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Movie review
Crazy Heart

Reviewed by Don Speziale

In his famous weekend seminars, screenwriting guru Robert McKee loves to describe the plot of a film detailing the turbulent life of a country singer – his ups and downs, failed marriages and personal tragedies. When he’s finished spinning his tale, you sit there breathless, thinking, “What an amazing movie!”

It’s only then that McKee reveals he has told you the backstory plot that leads up to the opening frames of “Tender Mercies,” one of the great “down and out country singer” movies of all time. McKee’s point is a great one. Movies don’t always have to start at “Fade In.” What’s come before can be just as important as what’s unfolding in front of you.

In this tradition (and owing a bit more that a nod or two to “Tender Mercies”), Writer/Director Scott Cooper fills his debut feature, “Crazy Heart,” with a whole passel of backstory to the saga of Bad Blake, a washed-up country singer with an alcohol problem, who is about to hit his personal bottom. Once a big star, he’s now reduced to playing bowling alley bars, bringing back-up bands up to speed, hooking up with the local ladies and barely making enough to keep himself well-stocked in his favorite expensive bourbon.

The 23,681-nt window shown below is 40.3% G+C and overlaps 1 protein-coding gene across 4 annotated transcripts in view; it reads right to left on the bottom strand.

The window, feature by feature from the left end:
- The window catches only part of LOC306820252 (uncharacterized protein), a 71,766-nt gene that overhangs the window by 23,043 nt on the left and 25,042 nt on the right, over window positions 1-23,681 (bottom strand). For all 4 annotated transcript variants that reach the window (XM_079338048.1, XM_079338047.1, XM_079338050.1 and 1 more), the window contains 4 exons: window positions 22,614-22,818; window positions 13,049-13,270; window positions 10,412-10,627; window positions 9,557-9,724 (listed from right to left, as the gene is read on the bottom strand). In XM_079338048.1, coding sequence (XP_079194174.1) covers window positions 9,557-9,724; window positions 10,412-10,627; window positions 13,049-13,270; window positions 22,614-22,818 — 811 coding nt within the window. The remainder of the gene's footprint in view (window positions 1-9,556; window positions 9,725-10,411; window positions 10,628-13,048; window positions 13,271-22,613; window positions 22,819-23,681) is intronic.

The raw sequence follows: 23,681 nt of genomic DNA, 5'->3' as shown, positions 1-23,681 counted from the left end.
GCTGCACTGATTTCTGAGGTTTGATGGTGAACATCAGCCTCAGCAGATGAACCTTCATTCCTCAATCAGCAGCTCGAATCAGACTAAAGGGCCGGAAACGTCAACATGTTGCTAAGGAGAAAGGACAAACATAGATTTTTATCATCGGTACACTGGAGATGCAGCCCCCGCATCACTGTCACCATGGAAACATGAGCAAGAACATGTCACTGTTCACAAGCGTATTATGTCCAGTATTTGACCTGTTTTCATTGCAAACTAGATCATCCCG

When Blake meets up with an aspiring reporter and single mom (Maggie Gyllenhaal), he is smitten. Their attraction is evident and they tentatively begin a relationship.

A character study in the best sense, “Crazy Heart” works well as a quiet, involving drama of a man striving to find his way back to the artist he once was. Cooper sure got lucky with Jeff Bridges as Bad Blake. His authentically lived-in performance is the chief reason for seeing this. You can see Blake’s whole life in his eyes and physicality. This is a fully-formed man you’re watching, and Bridges really disappears into the role. He’s also a very capable singer, and is aided by some great tunes that only add to the authenticity of this world.

Maggie Gyllenhaal is also wonderful, conveying vulnerability and tentativeness as she embarks on a relationship she knows can only mean bad news. In another nod to “Tender Mercies,” Robert Duvall (who starred in that earlier film and is one of the producers of this one) appears as Blake’s best friend in a small, but affecting role. An overly-mannered performance by Colin Farrell (as Blake’s younger protégé) sometimes threatens to throw a wrench in the proceedings, but his role is thankfully small.

It’s unfortunate, then, that the film, at times, veers into some slightly unoriginal territory. Let’s face it, there’s only so much you can do with a plot like this, and Cooper doesn’t even seem to try to bring a fresh spin to it. And maybe that’s the point. Like a good old country tune, sometimes it’s enough to play it simple, as long as the emotion is there.

CRAZY HEART; Dir/Scr: Scott Cooper; Stars: Jeff Bridges, Maggie Gyllenhaal, Colin Farrell. Rated R.